Resiliency and focus are the trademarks of Dr. Tomoaki Kato, a world-renowned multiorgan transplant surgeon who regularly takes on difficult surgeries that often require marathon hours in the operating room.
The Chief of the Division of Abdominal Organ Transplantation at NewYork-Presbyterian/
When tackling cases other doctors might find daunting, Dr. Kato’s motto is: “Don’t say ‘no’ just because it’s never been done before,” he says. “I always try to see if there’s anything we can do outside the box to help a patient in need.”
Dr. Kato spoke with NYP Advances about how innovation and pushing boundaries in the name of patient care has shaped his career.
How did you know that you wanted to pursue transplant surgery?
While I was finishing my surgical residency in Japan, I knew I wanted to do advanced training in the U.S. in a specialty that wasn’t as readily available in Japan. Although Japanese surgery is also advanced, there were two areas that were lacking back then: vascular surgery, because there was really no atherosclerotic disease then in Japan; and transplant surgery, because the diagnosis of brain death wasn’t accepted in Japan at the time, so organ donations weren’t prevalent.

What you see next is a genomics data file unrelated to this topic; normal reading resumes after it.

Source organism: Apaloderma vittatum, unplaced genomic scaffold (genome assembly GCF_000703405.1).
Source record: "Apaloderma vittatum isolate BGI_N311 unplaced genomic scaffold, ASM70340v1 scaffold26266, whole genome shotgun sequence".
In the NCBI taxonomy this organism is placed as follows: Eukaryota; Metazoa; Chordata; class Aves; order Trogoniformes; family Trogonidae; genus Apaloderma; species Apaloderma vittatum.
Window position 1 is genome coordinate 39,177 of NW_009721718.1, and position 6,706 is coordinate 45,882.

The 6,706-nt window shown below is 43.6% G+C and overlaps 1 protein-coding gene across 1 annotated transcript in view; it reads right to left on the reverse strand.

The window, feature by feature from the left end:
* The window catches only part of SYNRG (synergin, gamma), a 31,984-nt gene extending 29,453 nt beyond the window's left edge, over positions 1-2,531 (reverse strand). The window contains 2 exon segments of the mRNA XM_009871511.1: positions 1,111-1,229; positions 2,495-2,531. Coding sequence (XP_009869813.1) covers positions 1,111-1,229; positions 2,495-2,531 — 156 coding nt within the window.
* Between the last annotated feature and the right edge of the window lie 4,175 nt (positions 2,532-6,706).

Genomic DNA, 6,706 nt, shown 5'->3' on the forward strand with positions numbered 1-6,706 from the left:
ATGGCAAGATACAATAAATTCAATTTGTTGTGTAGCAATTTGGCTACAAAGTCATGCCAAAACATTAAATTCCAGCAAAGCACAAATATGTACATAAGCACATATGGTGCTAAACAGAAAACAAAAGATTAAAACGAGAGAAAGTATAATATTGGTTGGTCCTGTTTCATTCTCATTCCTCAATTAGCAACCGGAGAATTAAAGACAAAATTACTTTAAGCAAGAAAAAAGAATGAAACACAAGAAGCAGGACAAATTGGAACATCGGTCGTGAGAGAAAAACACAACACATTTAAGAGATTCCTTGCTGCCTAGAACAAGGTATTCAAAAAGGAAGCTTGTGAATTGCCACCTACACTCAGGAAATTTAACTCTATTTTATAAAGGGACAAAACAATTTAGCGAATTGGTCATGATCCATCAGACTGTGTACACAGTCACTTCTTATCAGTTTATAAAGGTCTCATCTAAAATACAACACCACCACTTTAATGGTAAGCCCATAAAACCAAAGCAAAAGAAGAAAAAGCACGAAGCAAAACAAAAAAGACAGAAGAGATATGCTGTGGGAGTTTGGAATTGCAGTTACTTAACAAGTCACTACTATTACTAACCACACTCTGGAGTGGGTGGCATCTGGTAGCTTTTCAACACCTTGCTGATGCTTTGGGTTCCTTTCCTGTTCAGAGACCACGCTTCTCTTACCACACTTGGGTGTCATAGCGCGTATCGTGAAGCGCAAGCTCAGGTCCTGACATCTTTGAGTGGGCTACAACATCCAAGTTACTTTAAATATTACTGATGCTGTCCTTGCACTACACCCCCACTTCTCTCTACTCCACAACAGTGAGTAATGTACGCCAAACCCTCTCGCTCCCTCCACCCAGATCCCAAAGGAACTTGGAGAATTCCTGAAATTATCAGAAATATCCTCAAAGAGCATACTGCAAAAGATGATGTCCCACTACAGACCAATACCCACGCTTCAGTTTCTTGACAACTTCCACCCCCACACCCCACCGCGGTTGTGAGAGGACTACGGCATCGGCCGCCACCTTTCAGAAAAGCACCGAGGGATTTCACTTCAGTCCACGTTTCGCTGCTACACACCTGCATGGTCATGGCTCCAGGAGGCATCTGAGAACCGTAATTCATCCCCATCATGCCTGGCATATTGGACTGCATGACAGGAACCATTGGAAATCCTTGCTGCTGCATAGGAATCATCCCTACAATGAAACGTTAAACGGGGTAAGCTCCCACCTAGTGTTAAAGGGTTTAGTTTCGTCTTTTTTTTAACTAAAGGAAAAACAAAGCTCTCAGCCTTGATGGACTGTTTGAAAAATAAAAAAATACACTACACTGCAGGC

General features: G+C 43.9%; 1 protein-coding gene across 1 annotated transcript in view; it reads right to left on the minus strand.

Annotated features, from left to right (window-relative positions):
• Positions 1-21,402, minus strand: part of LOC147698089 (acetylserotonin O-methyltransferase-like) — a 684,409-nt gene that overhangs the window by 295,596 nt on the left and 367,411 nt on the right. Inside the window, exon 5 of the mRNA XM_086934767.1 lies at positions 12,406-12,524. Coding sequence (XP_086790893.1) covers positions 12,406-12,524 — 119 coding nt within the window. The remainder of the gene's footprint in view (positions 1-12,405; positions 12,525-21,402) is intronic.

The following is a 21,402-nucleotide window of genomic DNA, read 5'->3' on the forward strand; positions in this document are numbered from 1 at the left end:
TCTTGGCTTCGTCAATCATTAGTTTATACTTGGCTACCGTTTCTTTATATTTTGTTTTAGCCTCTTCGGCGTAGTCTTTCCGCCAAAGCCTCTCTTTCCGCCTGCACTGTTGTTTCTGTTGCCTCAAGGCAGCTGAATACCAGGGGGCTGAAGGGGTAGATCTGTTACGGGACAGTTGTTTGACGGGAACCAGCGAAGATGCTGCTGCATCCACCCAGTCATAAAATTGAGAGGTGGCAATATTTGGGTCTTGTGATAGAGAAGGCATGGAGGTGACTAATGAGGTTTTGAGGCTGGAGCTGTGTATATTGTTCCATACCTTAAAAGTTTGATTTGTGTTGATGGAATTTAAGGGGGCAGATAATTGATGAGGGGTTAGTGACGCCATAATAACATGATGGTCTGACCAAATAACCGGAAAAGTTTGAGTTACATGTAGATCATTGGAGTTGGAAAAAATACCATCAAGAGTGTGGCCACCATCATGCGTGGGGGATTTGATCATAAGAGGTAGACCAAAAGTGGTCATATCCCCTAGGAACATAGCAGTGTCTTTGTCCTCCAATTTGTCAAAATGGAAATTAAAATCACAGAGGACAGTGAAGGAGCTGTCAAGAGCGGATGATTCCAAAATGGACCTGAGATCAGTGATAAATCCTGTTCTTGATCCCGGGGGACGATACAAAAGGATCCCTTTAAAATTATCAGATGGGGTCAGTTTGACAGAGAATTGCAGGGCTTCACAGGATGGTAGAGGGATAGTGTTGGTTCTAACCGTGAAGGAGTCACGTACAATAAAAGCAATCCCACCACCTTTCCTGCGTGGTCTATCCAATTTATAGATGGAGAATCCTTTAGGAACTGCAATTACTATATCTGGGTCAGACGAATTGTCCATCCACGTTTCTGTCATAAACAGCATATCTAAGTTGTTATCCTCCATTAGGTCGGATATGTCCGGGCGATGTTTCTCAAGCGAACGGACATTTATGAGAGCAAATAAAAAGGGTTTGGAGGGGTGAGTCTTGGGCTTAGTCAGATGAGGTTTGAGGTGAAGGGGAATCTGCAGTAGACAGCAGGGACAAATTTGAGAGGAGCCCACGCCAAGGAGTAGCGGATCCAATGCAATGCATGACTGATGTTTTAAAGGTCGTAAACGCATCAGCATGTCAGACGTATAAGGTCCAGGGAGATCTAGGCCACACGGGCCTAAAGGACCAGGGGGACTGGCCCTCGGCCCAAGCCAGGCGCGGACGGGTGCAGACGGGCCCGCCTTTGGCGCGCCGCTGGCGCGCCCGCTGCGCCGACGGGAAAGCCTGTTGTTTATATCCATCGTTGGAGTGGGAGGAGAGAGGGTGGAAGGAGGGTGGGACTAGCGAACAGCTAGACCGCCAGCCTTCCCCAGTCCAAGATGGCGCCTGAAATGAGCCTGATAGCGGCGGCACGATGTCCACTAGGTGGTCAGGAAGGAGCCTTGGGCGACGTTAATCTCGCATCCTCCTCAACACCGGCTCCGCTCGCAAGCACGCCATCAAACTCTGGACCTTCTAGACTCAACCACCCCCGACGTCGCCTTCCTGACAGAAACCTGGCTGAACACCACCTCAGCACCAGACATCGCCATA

I went to the vascular surgery professor first for a recommendation, but he was too busy preparing for a talk at an international conference, so he told me to come back in a month. Instead, I went to the transplant professor, and he wrote me the recommendation right away. If the vascular professor had been available at the time, it’s possible I could have become a vascular surgeon.
You’ve since become a leader in multiple-organ transplantation. What drives you to continue expanding the boundaries of transplantation?
It always comes down to the patient. A lot of the hard cases I’ve taken on are because they’ve gotten a “no” from someone else. I think it’s meaningful to at least try to find a solution because it’s likely that it exists, you just have to find it through outside-the-box thinking.
I saw it as modifying the technology and the knowledge we already had to do whatever we could to help the patient.